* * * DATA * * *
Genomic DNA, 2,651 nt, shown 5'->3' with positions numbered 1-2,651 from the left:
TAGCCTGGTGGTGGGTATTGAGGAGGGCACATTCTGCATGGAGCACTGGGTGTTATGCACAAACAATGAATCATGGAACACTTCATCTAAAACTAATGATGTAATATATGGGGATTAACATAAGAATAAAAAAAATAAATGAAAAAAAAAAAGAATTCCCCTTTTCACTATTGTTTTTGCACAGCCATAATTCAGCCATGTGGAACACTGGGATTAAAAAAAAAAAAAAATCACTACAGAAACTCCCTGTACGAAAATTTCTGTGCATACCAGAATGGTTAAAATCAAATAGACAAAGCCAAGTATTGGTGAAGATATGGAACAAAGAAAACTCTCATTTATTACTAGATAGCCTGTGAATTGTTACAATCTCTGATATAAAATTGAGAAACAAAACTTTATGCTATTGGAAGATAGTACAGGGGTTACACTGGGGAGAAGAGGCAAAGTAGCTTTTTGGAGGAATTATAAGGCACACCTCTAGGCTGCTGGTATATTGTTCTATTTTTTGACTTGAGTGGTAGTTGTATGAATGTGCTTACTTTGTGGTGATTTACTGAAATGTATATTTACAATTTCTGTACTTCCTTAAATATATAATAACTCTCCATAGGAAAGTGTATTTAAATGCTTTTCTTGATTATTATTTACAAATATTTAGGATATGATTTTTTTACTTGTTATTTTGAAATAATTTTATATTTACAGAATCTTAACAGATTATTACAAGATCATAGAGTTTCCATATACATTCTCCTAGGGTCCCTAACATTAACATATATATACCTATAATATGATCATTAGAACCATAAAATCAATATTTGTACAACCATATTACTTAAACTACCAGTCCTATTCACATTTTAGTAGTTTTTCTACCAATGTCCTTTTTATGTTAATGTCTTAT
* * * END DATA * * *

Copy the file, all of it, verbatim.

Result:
Genomic DNA, 2,651 nt, shown 5'->3' with positions numbered 1-2,651 from the left:
TAGCCTGGTGGTGGGTATTGAGGAGGGCACATTCTGCATGGAGCACTGGGTGTTATGCACAAACAATGAATCATGGAACACTTCATCTAAAACTAATGATGTAATATATGGGGATTAACATAAGAATAAAAAAAATAAATGAAAAAAAAAAAGAATTCCCCTTTTCACTATTGTTTTTGCACAGCCATAATTCAGCCATGTGGAACACTGGGATTAAAAAAAAAAAAAAATCACTACAGAAACTCCCTGTACGAAAATTTCTGTGCATACCAGAATGGTTAAAATCAAATAGACAAAGCCAAGTATTGGTGAAGATATGGAACAAAGAAAACTCTCATTTATTACTAGATAGCCTGTGAATTGTTACAATCTCTGATATAAAATTGAGAAACAAAACTTTATGCTATTGGAAGATAGTACAGGGGTTACACTGGGGAGAAGAGGCAAAGTAGCTTTTTGGAGGAATTATAAGGCACACCTCTAGGCTGCTGGTATATTGTTCTATTTTTTGACTTGAGTGGTAGTTGTATGAATGTGCTTACTTTGTGGTGATTTACTGAAATGTATATTTACAATTTCTGTACTTCCTTAAATATATAATAACTCTCCATAGGAAAGTGTATTTAAATGCTTTTCTTGATTATTATTTACAAATATTTAGGATATGATTTTTTTACTTGTTATTTTGAAATAATTTTATATTTACAGAATCTTAACAGATTATTACAAGATCATAGAGTTTCCATATACATTCTCCTAGGGTCCCTAACATTAACATATATATACCTATAATATGATCATTAGAACCATAAAATCAATATTTGTACAACCATATTACTTAAACTACCAGTCCTATTCACATTTTAGTAGTTTTTCTACCAATGTCCTTTTTATGTTAATGTCTTAT